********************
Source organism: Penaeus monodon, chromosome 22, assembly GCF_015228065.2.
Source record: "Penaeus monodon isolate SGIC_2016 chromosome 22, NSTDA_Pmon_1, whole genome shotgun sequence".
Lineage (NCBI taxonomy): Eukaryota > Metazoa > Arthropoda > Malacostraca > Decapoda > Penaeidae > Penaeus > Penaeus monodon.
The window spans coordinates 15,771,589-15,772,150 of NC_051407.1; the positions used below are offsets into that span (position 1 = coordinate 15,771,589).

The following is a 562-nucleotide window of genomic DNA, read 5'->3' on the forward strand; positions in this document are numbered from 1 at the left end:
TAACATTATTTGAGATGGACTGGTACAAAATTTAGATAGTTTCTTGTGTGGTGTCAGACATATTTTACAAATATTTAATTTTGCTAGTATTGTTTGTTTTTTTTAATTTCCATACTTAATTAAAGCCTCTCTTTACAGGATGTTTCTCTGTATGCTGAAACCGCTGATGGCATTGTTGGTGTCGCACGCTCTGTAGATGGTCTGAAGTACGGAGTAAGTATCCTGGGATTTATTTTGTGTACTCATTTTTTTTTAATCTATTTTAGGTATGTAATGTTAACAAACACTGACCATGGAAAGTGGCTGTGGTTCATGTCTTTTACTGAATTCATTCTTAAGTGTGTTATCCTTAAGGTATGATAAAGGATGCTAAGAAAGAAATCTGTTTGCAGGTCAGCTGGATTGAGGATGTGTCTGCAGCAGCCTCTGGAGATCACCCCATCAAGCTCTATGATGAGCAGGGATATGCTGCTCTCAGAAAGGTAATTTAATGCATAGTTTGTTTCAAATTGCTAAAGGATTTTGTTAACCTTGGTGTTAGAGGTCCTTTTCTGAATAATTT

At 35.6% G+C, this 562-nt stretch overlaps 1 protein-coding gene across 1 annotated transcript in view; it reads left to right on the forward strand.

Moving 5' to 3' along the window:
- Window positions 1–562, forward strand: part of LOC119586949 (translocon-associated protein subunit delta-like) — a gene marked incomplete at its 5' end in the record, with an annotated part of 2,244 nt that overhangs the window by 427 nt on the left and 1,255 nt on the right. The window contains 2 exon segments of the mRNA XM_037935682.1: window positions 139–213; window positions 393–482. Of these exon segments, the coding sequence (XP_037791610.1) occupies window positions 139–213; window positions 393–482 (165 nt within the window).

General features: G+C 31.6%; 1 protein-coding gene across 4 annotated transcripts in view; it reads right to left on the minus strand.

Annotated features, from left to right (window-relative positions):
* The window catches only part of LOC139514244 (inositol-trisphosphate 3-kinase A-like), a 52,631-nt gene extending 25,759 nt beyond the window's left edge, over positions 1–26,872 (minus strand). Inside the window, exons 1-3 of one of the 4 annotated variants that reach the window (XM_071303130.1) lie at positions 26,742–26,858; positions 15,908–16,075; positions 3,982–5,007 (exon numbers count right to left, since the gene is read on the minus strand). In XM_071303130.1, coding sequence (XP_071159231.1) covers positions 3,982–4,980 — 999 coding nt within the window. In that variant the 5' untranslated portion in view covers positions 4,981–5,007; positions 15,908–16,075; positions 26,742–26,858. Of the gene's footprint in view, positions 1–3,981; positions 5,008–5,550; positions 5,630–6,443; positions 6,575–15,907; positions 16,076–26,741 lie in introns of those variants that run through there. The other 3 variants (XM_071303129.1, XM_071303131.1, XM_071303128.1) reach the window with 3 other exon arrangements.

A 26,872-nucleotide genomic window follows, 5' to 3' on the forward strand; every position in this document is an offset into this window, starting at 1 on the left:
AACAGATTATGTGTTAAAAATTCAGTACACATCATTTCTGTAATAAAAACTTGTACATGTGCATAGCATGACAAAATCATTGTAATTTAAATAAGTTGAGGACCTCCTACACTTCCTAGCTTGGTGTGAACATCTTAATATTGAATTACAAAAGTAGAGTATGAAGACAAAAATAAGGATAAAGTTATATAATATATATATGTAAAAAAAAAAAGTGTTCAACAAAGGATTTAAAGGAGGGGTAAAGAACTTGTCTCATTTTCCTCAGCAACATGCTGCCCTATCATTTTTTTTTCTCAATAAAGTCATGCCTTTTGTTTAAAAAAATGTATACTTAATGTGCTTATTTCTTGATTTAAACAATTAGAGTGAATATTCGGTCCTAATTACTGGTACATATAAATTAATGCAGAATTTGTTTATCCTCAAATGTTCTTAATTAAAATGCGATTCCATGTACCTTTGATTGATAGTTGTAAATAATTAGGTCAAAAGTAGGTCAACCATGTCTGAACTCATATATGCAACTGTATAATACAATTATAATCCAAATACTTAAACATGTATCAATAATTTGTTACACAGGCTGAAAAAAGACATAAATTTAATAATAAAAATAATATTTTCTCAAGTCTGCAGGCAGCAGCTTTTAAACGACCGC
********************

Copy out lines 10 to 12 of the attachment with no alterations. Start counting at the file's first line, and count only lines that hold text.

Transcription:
General features: G+C 31.6%; 1 protein-coding gene across 4 annotated transcripts in view; it reads right to left on the minus strand.

Annotated features, from left to right (window-relative positions):
* The window catches only part of LOC139514244 (inositol-trisphosphate 3-kinase A-like), a 52,631-nt gene extending 25,759 nt beyond the window's left edge, over positions 1–26,872 (minus strand). Inside the window, exons 1-3 of one of the 4 annotated variants that reach the window (XM_071303130.1) lie at positions 26,742–26,858; positions 15,908–16,075; positions 3,982–5,007 (exon numbers count right to left, since the gene is read on the minus strand). In XM_071303130.1, coding sequence (XP_071159231.1) covers positions 3,982–4,980 — 999 coding nt within the window. In that variant the 5' untranslated portion in view covers positions 4,981–5,007; positions 15,908–16,075; positions 26,742–26,858. Of the gene's footprint in view, positions 1–3,981; positions 5,008–5,550; positions 5,630–6,443; positions 6,575–15,907; positions 16,076–26,741 lie in introns of those variants that run through there. The other 3 variants (XM_071303129.1, XM_071303131.1, XM_071303128.1) reach the window with 3 other exon arrangements.